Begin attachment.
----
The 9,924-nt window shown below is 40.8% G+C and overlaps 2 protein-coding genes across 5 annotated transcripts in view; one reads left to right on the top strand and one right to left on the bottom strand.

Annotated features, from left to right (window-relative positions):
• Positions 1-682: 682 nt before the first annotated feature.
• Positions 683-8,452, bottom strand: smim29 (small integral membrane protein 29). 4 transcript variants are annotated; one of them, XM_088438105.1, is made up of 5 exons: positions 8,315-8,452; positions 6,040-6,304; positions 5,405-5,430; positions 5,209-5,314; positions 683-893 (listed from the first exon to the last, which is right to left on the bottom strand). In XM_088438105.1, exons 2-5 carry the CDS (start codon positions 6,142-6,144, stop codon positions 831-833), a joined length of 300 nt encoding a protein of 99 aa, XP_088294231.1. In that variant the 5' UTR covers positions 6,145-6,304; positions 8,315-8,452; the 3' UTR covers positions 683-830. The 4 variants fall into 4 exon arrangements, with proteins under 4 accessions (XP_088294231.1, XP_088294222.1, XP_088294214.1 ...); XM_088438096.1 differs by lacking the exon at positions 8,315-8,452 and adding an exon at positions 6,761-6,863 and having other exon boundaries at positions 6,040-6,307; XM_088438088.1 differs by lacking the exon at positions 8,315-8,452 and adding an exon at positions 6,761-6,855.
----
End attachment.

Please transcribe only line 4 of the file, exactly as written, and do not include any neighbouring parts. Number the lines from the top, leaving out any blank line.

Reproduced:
• Positions 683-8,452, bottom strand: smim29 (small integral membrane protein 29). 4 transcript variants are annotated; one of them, XM_088438105.1, is made up of 5 exons: positions 8,315-8,452; positions 6,040-6,304; positions 5,405-5,430; positions 5,209-5,314; positions 683-893 (listed from the first exon to the last, which is right to left on the bottom strand). In XM_088438105.1, exons 2-5 carry the CDS (start codon positions 6,142-6,144, stop codon positions 831-833), a joined length of 300 nt encoding a protein of 99 aa, XP_088294231.1. In that variant the 5' UTR covers positions 6,145-6,304; positions 8,315-8,452; the 3' UTR covers positions 683-830. The 4 variants fall into 4 exon arrangements, with proteins under 4 accessions (XP_088294231.1, XP_088294222.1, XP_088294214.1 ...); XM_088438096.1 differs by lacking the exon at positions 8,315-8,452 and adding an exon at positions 6,761-6,863 and having other exon boundaries at positions 6,040-6,307; XM_088438088.1 differs by lacking the exon at positions 8,315-8,452 and adding an exon at positions 6,761-6,855.